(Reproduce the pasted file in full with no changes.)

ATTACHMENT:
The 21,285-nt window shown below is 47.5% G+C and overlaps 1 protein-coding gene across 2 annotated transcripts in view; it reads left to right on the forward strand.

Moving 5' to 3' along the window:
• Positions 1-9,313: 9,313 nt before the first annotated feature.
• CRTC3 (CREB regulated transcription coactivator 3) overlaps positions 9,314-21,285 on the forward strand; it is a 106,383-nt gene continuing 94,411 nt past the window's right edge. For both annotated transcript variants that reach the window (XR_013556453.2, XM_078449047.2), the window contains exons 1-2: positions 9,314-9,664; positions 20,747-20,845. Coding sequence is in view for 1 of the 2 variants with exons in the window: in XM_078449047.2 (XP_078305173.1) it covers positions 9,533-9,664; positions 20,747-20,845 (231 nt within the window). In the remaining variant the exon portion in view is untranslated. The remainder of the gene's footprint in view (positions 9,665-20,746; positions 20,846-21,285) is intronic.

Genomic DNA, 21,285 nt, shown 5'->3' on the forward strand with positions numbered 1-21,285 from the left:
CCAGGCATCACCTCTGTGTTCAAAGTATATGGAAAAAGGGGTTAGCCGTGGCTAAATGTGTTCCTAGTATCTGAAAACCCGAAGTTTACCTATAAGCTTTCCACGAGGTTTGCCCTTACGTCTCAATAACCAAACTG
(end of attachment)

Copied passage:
The 21,285-nt window shown below is 47.5% G+C and overlaps 1 protein-coding gene across 2 annotated transcripts in view; it reads left to right on the forward strand.

Moving 5' to 3' along the window:
• Positions 1-9,313: 9,313 nt before the first annotated feature.
• CRTC3 (CREB regulated transcription coactivator 3) overlaps positions 9,314-21,285 on the forward strand; it is a 106,383-nt gene continuing 94,411 nt past the window's right edge. For both annotated transcript variants that reach the window (XR_013556453.2, XM_078449047.2), the window contains exons 1-2: positions 9,314-9,664; positions 20,747-20,845. Coding sequence is in view for 1 of the 2 variants with exons in the window: in XM_078449047.2 (XP_078305173.1) it covers positions 9,533-9,664; positions 20,747-20,845 (231 nt within the window). In the remaining variant the exon portion in view is untranslated. The remainder of the gene's footprint in view (positions 9,665-20,746; positions 20,846-21,285) is intronic.

Genomic DNA, 21,285 nt, shown 5'->3' on the forward strand with positions numbered 1-21,285 from the left:
CCAGGCATCACCTCTGTGTTCAAAGTATATGGAAAAAGGGGTTAGCCGTGGCTAAATGTGTTCCTAGTATCTGAAAACCCGAAGTTTACCTATAAGCTTTCCACGAGGTTTGCCCTTACGTCTCAATAACCAAACTG